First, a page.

Cyberpunk Apocalypse writers move in on Boyle Street. (Photo courtesy Daniel McCloskey).

A new writers residency program is coming to the Central Northside called Cyberpunk Apocalypse.

Cyberpunk Apocalypse is a nonprofit “literary lab” founded by Daniel McCloskey that houses and harbors the talents of resident and visiting writers and cartoonists.

Cyberpunk Apocalypse will be the second writers’ residency program to find a home in the Central Northside, where City of Asylum hosts exiled writers from abroad.

The literary lab has been located in a house in Upper Lawrenceville since its inception three years ago, but McCloskey said there are several advantages to the new location on Boyle Street in the Central Northside that include being close to other arts organizations.

“There’s a lot of arts organizations and potential for collaboration,” said McCloskey who said they’ve found a welcoming community in the Northside.

Even while boxes were still being unpacked on Boyle Street, Cyberpunk Apocalypse was already working with City of Asylum and the New Hazlett Theater on grants for which the two nonprofits are acting as fiscal sponsors.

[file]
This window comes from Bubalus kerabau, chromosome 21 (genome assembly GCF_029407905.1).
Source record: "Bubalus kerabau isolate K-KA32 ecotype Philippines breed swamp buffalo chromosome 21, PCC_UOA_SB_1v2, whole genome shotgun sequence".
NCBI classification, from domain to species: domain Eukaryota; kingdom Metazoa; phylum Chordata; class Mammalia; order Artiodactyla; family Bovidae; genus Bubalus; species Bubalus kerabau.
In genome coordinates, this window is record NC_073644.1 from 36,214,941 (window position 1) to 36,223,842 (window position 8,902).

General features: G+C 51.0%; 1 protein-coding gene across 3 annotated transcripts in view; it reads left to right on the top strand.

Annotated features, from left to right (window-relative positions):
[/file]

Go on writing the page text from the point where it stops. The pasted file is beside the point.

McCloskey said that while Cyberpunk Apocalypse is growing into a larger physical location, the organization is also evolving into a more mature nonprofit and hopes to become a 501c organization.

Cyberpunk Apocalypse has benefited from its older and wiser neighbors at City of Asylum who have been ready and willing to help McCloskey and the writers get settled.

 “City of Asylum is an amazing organization, and they’ve been great to have,” said McCloskey.  

The six-bedroom Boyle Street house also offers more space and an additional bedroom for visiting writers as well as a performance space on the first floor that once served as the punk venue, The Mousetrap.

Going forward, Cyberpunk Apocalypse hopes to continue its Northside collaborations and grow to be a unique part of the Central Northside community.  

“We really like it here. There’s more of an east coast feel here” said McCloskey who noted the appeal of the classic brick buildings and the fast-walking Central Northsiders.